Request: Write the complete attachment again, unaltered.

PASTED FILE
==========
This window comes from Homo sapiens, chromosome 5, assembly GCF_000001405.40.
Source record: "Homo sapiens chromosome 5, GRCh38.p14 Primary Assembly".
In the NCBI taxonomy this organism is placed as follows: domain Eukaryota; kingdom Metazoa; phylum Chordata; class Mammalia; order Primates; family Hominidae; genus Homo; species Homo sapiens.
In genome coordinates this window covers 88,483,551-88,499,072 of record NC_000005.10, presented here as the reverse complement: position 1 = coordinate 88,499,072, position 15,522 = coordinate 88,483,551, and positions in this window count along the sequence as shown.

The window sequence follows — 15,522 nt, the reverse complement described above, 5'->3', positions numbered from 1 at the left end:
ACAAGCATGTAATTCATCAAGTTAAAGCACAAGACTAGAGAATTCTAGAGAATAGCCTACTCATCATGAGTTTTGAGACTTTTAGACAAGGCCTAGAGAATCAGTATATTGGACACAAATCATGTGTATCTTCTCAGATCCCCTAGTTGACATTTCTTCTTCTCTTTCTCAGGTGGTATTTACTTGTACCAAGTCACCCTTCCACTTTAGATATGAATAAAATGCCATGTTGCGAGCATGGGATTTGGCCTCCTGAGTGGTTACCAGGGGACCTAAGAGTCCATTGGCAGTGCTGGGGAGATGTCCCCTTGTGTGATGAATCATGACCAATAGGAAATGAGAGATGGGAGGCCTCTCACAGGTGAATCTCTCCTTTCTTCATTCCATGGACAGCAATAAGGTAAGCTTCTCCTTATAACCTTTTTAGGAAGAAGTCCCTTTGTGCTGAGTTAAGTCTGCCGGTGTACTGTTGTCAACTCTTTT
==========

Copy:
This window comes from Homo sapiens, chromosome 5, assembly GCF_000001405.40.
Source record: "Homo sapiens chromosome 5, GRCh38.p14 Primary Assembly".
In the NCBI taxonomy this organism is placed as follows: domain Eukaryota; kingdom Metazoa; phylum Chordata; class Mammalia; order Primates; family Hominidae; genus Homo; species Homo sapiens.
In genome coordinates this window covers 88,483,551-88,499,072 of record NC_000005.10, presented here as the reverse complement: position 1 = coordinate 88,499,072, position 15,522 = coordinate 88,483,551, and positions in this window count along the sequence as shown.

The window sequence follows — 15,522 nt, the reverse complement described above, 5'->3', positions numbered from 1 at the left end:
ACAAGCATGTAATTCATCAAGTTAAAGCACAAGACTAGAGAATTCTAGAGAATAGCCTACTCATCATGAGTTTTGAGACTTTTAGACAAGGCCTAGAGAATCAGTATATTGGACACAAATCATGTGTATCTTCTCAGATCCCCTAGTTGACATTTCTTCTTCTCTTTCTCAGGTGGTATTTACTTGTACCAAGTCACCCTTCCACTTTAGATATGAATAAAATGCCATGTTGCGAGCATGGGATTTGGCCTCCTGAGTGGTTACCAGGGGACCTAAGAGTCCATTGGCAGTGCTGGGGAGATGTCCCCTTGTGTGATGAATCATGACCAATAGGAAATGAGAGATGGGAGGCCTCTCACAGGTGAATCTCTCCTTTCTTCATTCCATGGACAGCAATAAGGTAAGCTTCTCCTTATAACCTTTTTAGGAAGAAGTCCCTTTGTGCTGAGTTAAGTCTGCCGGTGTACTGTTGTCAACTCTTTT